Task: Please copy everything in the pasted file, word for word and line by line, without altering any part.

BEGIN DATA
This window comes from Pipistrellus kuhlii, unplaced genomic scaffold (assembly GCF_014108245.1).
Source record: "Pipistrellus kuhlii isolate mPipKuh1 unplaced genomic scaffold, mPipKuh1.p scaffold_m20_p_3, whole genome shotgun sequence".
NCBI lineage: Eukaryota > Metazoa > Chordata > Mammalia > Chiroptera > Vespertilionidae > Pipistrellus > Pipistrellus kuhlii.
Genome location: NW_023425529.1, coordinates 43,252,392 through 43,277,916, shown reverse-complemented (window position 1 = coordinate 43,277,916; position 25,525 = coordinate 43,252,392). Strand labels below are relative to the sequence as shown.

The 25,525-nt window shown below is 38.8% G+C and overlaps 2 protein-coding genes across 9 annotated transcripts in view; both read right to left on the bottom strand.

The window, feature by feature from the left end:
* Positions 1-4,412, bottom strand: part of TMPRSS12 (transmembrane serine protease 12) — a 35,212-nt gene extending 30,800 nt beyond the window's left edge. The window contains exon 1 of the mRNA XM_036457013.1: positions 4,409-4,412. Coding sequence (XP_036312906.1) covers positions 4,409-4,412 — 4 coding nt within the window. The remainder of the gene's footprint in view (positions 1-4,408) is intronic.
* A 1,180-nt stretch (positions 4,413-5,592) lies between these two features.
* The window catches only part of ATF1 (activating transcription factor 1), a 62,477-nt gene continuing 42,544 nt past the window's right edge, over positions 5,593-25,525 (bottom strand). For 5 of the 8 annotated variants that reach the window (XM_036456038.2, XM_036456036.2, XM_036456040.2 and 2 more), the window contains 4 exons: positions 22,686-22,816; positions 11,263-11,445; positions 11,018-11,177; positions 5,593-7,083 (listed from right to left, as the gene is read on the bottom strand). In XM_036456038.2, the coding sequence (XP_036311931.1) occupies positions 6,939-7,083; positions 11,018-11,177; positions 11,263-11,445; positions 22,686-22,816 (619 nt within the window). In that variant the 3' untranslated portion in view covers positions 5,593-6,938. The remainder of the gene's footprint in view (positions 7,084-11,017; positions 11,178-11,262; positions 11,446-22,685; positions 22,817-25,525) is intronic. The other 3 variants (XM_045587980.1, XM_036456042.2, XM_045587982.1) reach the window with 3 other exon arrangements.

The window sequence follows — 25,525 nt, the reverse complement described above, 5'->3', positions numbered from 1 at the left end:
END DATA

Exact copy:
This window comes from Pipistrellus kuhlii, unplaced genomic scaffold (assembly GCF_014108245.1).
Source record: "Pipistrellus kuhlii isolate mPipKuh1 unplaced genomic scaffold, mPipKuh1.p scaffold_m20_p_3, whole genome shotgun sequence".
NCBI lineage: Eukaryota > Metazoa > Chordata > Mammalia > Chiroptera > Vespertilionidae > Pipistrellus > Pipistrellus kuhlii.
Genome location: NW_023425529.1, coordinates 43,252,392 through 43,277,916, shown reverse-complemented (window position 1 = coordinate 43,277,916; position 25,525 = coordinate 43,252,392). Strand labels below are relative to the sequence as shown.

The 25,525-nt window shown below is 38.8% G+C and overlaps 2 protein-coding genes across 9 annotated transcripts in view; both read right to left on the bottom strand.

The window, feature by feature from the left end:
* Positions 1-4,412, bottom strand: part of TMPRSS12 (transmembrane serine protease 12) — a 35,212-nt gene extending 30,800 nt beyond the window's left edge. The window contains exon 1 of the mRNA XM_036457013.1: positions 4,409-4,412. Coding sequence (XP_036312906.1) covers positions 4,409-4,412 — 4 coding nt within the window. The remainder of the gene's footprint in view (positions 1-4,408) is intronic.
* A 1,180-nt stretch (positions 4,413-5,592) lies between these two features.
* The window catches only part of ATF1 (activating transcription factor 1), a 62,477-nt gene continuing 42,544 nt past the window's right edge, over positions 5,593-25,525 (bottom strand). For 5 of the 8 annotated variants that reach the window (XM_036456038.2, XM_036456036.2, XM_036456040.2 and 2 more), the window contains 4 exons: positions 22,686-22,816; positions 11,263-11,445; positions 11,018-11,177; positions 5,593-7,083 (listed from right to left, as the gene is read on the bottom strand). In XM_036456038.2, the coding sequence (XP_036311931.1) occupies positions 6,939-7,083; positions 11,018-11,177; positions 11,263-11,445; positions 22,686-22,816 (619 nt within the window). In that variant the 3' untranslated portion in view covers positions 5,593-6,938. The remainder of the gene's footprint in view (positions 7,084-11,017; positions 11,178-11,262; positions 11,446-22,685; positions 22,817-25,525) is intronic. The other 3 variants (XM_045587980.1, XM_036456042.2, XM_045587982.1) reach the window with 3 other exon arrangements.

The window sequence follows — 25,525 nt, the reverse complement described above, 5'->3', positions numbered from 1 at the left end: